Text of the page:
As technology and global communication continue to make the world a smaller place, overseas work experience has never been more accessible.
For students and young people looking to see the world and gain valuable experience at the same time, international industry internships and volunteer placements are increasingly popular options.
The best part is there's no limit to where you can go or what kind of work you can do. Whatever your field of interest there's likely already programs and organisations out there that can help set you up in a placement or internship.
Engineering, teaching, medicine - there are opportunities out there for everyone, of all ages and experience, spanning all corners of the globe.
Getting hands-on experience in a foreign newsroom, or any workplace, is an extremely rewarding experience and something you won't forget in a hurry.
Doing a placement overseas can help satisfy your travel desires, while at the same time helping you practise things you've learnt at school and uni, as well as teaching you valuable new skills.
Whatever field of work or study you're in, there is nothing that catches the eye of potential employers better than having experience working overseas. It demonstrates to future employers that you have initiative, an eagerness to take advantage of all opportunities, and that you understand your field of work within a broader, international context.
As well as gaining new skills and adding to your resume, getting to go overseas is always great fun. Whatever sort of work you do there are countless adventures to be had, new friendships to make and great memories to take away with you.
It's a chance to not only visit a part of the world you've always wanted to see, but also to feel a part of the local community, however brief your stay is. It probably sounds a bit clichéd, but spending any amount of time in a foreign country and getting into routine work really adds to your familiarity and appreciation of the place.
My Indonesian internship
In summer 2010/11 I had a taste of Indonesia's media industry through a journalism placement in Jakarta, alongside other students from Australia and New Zealand.
My program was run through the Australian Consortium of In-Country Indonesian Studies (ACICIS) (new window), who arranged our placements at news organisations such as Reuters, ABC, the Jakarta Post and others.
It was a great way to experience Jakarta and it helped me learn about local culture and customs more than I otherwise would have. I learnt not to accuse Indonesian government officials of korupsi (corruption) and I was also taught the Indonesian translation for "May I have a lawyer who speaks English?"
In Jakarta I know I was pretty staggered at first by the chaotic traffic and constant gridlock. I was amazed at the casual manner of commuters who never seemed too bothered by the traffic jams. Taxi drivers who'd moved four metres in half an hour would stare ahead in a Zen-like state. After a few weeks in Jakarta someone eventually enlightened me on the local art of nonkrong.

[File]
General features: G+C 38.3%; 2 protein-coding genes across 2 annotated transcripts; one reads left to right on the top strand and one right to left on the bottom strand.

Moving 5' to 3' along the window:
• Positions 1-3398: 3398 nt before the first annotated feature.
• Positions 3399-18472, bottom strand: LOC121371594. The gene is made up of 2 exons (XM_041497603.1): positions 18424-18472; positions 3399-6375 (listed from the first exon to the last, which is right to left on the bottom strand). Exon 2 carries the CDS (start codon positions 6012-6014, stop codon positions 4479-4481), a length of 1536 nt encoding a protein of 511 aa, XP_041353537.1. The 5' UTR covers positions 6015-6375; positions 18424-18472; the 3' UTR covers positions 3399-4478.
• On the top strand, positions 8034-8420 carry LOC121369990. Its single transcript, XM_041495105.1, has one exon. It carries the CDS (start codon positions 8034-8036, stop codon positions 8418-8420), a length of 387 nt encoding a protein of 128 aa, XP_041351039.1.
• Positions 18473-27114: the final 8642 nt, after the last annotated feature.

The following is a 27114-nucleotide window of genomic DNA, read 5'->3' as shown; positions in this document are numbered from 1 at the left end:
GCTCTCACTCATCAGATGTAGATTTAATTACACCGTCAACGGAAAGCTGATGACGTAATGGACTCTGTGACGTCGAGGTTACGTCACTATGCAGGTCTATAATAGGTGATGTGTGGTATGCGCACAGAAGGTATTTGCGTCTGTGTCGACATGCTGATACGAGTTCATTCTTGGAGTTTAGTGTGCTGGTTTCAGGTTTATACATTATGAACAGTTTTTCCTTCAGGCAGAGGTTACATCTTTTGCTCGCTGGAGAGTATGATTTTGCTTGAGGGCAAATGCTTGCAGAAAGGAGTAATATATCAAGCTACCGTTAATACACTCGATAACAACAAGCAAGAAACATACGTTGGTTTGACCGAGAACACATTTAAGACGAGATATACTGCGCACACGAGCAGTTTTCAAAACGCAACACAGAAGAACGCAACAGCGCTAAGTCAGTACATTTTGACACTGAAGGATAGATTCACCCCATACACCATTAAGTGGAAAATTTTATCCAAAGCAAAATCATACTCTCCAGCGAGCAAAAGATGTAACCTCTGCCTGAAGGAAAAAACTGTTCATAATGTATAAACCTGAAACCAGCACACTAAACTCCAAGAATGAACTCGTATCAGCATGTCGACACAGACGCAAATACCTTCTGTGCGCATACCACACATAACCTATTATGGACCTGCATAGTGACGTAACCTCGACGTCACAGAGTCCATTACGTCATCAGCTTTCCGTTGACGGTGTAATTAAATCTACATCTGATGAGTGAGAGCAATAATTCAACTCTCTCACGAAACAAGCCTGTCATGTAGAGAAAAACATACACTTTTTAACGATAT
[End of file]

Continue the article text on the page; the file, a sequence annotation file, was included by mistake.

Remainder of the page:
Translated into English as "the art of hanging out", nonkrong is reportedly one of the main factors keeping Indonesian motorists from smashing each other's skulls in.
It generally involves sitting around with co-workers, friends or strangers for hours at a time, relaxing and talking about absolutely nothing. While it sounds like a Jerry Seinfeld invention, nongkrong is a vital part of Indonesian culture that's valued for bringing people together and basically helping people chill out.
Nongkrong is only a tiny element of Indonesia's unique and incredibly fascinating culture, but it was something nevertheless interesting to observe and quite fun to practise. It was one of the many things I'm not sure I would have learnt had it not been for my internship.
Top 5 tips to get started on an overseas internship
Here's a few tips on ways to find out how you can score your own overseas internship:
- Talk to your teachers. If you're at uni or high school talk to your lecturers and teachers and see if they can recommend any industry-relevant internships or exchanges. They're likely to be familiar with what's on offer and can point you in the right direction.
- Career days. Go along to as many information and career days as you can. There are always representatives from overseas organisations happy to tell you about the benefits of their particular placements.
- Word of mouth. Everyone's got a mate or a brother or sister who's been overseas through some type of placement or program. Ask them what their trip involved and how they organised it.
- Google. If you're an engineering student, type in "engineering overseas internship". There's probably a lot of organisations that can already cater for your industry, and there's new businesses popping up all the time.
- Arrange it yourself. If you know you're already going somewhere for a trip, email local companies or places in that area and explain when you're in town and what you're hoping to do. There are endless places and they're all just one email away.
So if you're keen to broaden your experiences and learn a little about how other cultures work - and hang out - an overseas internship is an ideal opportunity.
Articles Written by Josh F
The content of these stories and articles are provided for information and entertainment purposes only. The views expressed are those of our roving reporters/editorial team members and do not necessarily reflect those of the Victorian Government. While every endeavour is made to ensure the currency, accuracy and authenticity of content, it can not be guaranteed. The Victorian Government does not accept any liabilities for any loss, damage, cost or expense you or others might incur as a result of the information or advice (or the use of it) on this website or in the articles. People using the site should undertake responsibility for assessing the relevance and accuracy of its content.